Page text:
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Five times more useful than usual: scientists have found a new way of vegetables

Date: July 12, 2024 Time: 22:41:44

An immature plant contains approximately five times the beneficial glucosinolates

Photo: Shutterstock

Even if the vegetables in your garden do not grow to a large size, this may not be a lack, but rather an advantage. Scientists from the USDA Agricultural Research Service and the University of Maryland presented their research at ACS FALL 2023 on the benefits of microgreens, meaning vegetables in the sprout stage, but not whole fruits. Microgreens are usually harvested within the first two weeks of growth and can be grown simply in a container on a windowsill. It turns out that microgreens of vegetables are of great benefit and help not to gain extra pounds. In addition, microgreens form a healthy microflora in the stomach and intestines much more effectively than full-size vegetables.

They began their scientific tests with very young red cabbage cruciferous microgreens, which the researchers began adding regularly to the diet of laboratory mice, whose main diet consisted of high-fat foods.

“It turned out that the microgreens were significantly higher in substances such as glucosinolates, nitrogen- and sulfur-containing compounds that may provide protection against cancer,” says Thomas Wang of the USDA Agricultural Research Service.

The scientists then turned their attention to common cabbage and examined it in the form of microgreens as well.

“We were interested in whether the bioactive components of cabbage microgreens differ from those of a mature vegetable,” says Thomas Wang, “and we found that the nutritional composition is very different.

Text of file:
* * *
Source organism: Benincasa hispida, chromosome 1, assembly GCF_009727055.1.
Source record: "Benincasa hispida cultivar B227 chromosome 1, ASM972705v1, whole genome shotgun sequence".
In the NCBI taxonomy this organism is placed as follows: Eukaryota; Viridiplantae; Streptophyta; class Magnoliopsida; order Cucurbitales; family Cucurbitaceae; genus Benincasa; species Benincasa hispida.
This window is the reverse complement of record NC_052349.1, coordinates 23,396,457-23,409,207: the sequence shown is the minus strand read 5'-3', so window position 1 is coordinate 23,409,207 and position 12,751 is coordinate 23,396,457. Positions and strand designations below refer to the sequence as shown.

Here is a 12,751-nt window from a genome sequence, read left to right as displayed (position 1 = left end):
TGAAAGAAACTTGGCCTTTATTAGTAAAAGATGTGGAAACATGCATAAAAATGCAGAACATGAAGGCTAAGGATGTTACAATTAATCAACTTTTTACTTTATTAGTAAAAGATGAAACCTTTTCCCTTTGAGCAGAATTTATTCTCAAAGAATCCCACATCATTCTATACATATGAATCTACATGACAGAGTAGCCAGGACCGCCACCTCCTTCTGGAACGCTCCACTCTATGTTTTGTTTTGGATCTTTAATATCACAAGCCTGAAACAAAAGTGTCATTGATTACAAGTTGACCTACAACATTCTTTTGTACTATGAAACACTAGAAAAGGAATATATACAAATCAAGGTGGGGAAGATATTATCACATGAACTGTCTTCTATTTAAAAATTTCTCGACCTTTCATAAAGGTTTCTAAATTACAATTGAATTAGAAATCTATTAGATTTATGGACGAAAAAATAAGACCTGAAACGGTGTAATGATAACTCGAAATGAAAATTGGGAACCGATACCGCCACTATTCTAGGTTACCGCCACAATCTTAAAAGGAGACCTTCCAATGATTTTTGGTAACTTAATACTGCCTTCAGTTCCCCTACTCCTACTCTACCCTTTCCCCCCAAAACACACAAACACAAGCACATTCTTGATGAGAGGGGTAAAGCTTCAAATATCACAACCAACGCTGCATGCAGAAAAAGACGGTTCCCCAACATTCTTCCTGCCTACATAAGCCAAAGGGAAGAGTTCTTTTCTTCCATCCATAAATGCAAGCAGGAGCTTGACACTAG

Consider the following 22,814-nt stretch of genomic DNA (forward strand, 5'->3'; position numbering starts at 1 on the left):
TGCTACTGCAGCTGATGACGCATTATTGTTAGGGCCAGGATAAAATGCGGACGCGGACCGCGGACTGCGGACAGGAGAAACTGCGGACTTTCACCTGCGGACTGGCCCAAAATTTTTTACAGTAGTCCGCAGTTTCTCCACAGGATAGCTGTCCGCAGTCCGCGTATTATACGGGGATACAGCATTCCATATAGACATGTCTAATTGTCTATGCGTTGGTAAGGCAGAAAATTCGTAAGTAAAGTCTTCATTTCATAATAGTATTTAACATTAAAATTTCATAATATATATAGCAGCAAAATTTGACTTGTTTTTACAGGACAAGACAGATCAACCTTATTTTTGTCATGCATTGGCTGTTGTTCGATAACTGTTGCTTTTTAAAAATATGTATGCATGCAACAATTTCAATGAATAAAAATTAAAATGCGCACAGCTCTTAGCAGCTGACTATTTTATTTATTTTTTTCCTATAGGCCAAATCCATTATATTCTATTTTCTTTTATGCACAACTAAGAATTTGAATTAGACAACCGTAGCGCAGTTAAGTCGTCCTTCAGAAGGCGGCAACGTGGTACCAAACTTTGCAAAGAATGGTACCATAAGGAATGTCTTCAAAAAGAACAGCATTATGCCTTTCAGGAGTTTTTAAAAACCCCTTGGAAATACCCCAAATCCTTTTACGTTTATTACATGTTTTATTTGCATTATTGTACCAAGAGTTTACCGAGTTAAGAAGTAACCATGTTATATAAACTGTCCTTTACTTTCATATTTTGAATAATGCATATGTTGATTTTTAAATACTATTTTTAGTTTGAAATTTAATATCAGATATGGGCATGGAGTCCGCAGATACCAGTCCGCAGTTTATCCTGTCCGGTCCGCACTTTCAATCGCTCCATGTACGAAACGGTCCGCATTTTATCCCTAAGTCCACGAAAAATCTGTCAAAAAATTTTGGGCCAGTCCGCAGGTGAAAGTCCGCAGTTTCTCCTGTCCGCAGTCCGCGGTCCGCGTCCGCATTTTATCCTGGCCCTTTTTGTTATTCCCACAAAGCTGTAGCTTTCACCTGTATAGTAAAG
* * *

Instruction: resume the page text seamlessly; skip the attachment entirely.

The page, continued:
For example, an immature plant contains about five times more beneficial glucosinolates, which can protect cells from mutation and prevent weight gain, as shown in experiments with laboratory mice on a high-fat diet. Subsequent research has shown that nutrient levels in some other types of cruciferous vegetables are also higher in immature plants in the microgreen stage.

Scientists believe that the help of microgreens in protecting against excess weight and obesity may be partly due to the effect on the microbiome of animals, that is, on the community of bacteria in the intestines.

The researchers found that dietary cabbage, regardless of maturity, increased the diversity of gut bacteria, although this improvement was more pronounced for microgreens. This is important because greater bacterial diversity is associated with better health, the scientists note.

Microgreens may well be a healthy alternative for those who, for example, do not like broccoli, or who are bored with regular cabbage, or may be considered an option during the fall – winter. Cabbage Microgreens are rich in flavor and will fully flourish with the flavor nuances and benefits of any salad.

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Puck Henry
Puck Henry
Puck Henry is an editor for ePrimefeed covering all types of news.
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